Although he defined his own personal faith as Deist, Campbell’s own opinion of human nature added to an Old Testament view of divine justice a very Augustinian sense of human depravity, a Puritanical acceptance of Apocalypse as no more than people deserved. Similarly mixed were his views on the consequences of science and technology. They were at once the highly desirable goal of human struggle, the producers of the mechanized luxury of decadence, and the revealers of entropy with all its terrors for the rationalist.

The ultimate inevitability of entropy made Campbell a determinist about human history, despite his personal distaste for determinism and all his attempts to deny that he was a determinist. The attempts at denial, moreover, were rooted in what was most conventional about his Americanism: problem-solving activism, optimism, hope (if not necessarily faith) in the ability of the right kind of people to master their physical environment.[…]

Left to themselves [in a closed system], Campbell was saying, people cannot reform, rebuild, or revitalize their own lives, their own societies. That has to be done for them—or to them.

–Albert I. Berger, The Magic That Works: John W. Campbell and the American Response to Technology (1993), pp. 27, 31-32


In a way that’s proven.

“I believe that God answered our prayers in a way we didn’t expect, for a person we didn’t even necessarily like,” said Stephen E. Strang, author of “God and Donald Trump” and founder of Charisma Media, a Christian publishing house.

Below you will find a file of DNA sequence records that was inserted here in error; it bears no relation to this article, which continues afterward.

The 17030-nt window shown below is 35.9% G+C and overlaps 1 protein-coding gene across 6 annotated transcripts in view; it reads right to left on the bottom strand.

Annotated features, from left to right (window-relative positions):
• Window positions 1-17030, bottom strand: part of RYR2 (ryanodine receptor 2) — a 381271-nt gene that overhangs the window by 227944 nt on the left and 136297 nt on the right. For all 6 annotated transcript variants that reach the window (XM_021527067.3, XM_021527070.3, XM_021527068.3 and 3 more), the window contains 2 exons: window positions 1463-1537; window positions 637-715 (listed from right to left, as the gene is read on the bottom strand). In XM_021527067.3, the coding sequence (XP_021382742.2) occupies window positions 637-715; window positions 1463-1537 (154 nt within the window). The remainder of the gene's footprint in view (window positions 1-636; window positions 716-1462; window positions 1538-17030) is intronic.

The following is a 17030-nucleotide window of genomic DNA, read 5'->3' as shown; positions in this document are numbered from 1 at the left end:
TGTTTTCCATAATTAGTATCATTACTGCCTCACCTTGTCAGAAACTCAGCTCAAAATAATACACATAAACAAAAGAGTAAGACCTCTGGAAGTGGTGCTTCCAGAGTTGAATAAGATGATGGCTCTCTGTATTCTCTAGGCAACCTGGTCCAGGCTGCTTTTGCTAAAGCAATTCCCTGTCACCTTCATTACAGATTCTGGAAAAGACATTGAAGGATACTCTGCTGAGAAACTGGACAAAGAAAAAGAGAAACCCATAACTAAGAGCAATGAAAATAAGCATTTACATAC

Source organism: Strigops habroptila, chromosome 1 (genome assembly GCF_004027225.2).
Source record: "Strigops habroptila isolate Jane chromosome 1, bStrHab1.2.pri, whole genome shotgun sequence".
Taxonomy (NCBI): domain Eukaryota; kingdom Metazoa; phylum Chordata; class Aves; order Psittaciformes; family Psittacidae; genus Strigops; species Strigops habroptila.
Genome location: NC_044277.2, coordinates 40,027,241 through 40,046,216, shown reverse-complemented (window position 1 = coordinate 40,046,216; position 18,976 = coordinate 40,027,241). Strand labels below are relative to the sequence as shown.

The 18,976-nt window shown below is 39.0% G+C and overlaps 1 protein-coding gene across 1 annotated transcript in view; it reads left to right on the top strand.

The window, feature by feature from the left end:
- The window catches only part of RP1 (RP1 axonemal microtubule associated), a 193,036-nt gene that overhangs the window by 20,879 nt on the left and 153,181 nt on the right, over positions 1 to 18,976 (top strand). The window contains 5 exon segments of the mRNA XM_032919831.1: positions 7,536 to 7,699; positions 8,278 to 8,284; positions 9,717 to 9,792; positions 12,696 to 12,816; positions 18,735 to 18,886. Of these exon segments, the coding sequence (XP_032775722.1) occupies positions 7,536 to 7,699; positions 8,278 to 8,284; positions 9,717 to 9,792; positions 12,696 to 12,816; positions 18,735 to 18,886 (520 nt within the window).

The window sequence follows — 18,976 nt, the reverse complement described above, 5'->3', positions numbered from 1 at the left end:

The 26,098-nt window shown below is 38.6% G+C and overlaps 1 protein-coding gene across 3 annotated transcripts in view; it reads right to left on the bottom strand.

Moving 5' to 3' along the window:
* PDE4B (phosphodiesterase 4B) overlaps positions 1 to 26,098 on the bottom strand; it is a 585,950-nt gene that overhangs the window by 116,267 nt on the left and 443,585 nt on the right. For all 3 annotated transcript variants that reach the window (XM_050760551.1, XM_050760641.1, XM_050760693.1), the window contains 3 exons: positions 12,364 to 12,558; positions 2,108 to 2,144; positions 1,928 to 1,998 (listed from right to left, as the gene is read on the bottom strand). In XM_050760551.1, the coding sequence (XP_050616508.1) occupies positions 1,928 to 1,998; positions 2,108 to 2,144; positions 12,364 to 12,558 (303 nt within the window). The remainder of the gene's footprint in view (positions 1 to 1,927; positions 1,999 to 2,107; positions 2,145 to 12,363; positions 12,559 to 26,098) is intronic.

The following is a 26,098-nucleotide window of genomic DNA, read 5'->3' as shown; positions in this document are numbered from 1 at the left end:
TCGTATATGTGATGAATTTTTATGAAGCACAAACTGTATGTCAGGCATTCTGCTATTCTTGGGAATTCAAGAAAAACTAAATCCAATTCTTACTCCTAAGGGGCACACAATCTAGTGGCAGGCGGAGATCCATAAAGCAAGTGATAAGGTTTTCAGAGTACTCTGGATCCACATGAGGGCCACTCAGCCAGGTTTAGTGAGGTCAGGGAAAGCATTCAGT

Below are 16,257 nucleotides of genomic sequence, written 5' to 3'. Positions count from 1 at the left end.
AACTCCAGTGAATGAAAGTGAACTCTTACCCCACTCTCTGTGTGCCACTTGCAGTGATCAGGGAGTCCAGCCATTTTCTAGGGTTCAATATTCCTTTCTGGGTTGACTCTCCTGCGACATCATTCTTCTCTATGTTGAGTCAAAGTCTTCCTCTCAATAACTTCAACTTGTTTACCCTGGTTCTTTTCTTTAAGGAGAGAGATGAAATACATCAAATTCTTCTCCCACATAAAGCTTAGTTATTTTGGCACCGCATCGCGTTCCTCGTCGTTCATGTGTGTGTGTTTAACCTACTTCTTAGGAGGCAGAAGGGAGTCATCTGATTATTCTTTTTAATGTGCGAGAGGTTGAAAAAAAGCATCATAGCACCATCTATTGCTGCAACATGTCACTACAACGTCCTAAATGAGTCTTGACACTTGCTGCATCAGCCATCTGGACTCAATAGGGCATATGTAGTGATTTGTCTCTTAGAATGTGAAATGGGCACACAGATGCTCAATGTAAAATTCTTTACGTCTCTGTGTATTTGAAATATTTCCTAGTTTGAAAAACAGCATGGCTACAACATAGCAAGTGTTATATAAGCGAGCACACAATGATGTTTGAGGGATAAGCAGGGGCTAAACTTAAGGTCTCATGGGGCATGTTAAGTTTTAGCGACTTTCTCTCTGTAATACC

“Christians believe in redemption and forgiveness, so they’re willing to give Donald Trump a chance,” said Mr. Strang, who is a member of the president’s informal council of evangelical advisers. “If he turns out to be a lecher like Bill Clinton, or dishonest in some kind of way, in a way that’s proven, you’ll see the support fade as quick as it came.”

Mr. Strang said that those who talk about Mr. Trump tarnishing the evangelical brand “are not really believers — they’re not with us, anyway.”

–Laurie Goodstein, “Has Support for Moore Stained Evangelicals? Some Are Worried”

In written communication, there are certain words or phrases that often do most of the work in a sentence–sort of like load-bearing structures in architecture. That phrase, “in a way that’s proven,” really does most of the work for Strang in this quote. We’re talking about a president who has lied — by the NYT’s account — a little under the half the days he’s been in office. We’re also talking about a president who was caught on tape bragging about committing sexual assault, and whom nineteen women have accused of harrassing or assaulting them.

I wonder just how much Strang expects the burden of evidence to weigh with regard to Trump’s lies and lechery. I’m sure that, whatever the measurement is, he can always bump the decimal point on that criterion over to the right whenever he gets nervous about facing up to the truth about himself and his earthly master.

Forgiveness belongs to Donald Trump at any point he feels like not rejecting it. (First he’d probably have to admit that, as a human being, he fundamentally needs forgiveness, though.) That doesn’t mean he should be entitled to the presidency. And it certainly doesn’t mean that he’s entitled to evade the consequences of his actions. Giving someone a second chance doesn’t mean letting them get away with whatever they want.

But then, what do I know? According to Strang, I’m not really a believer.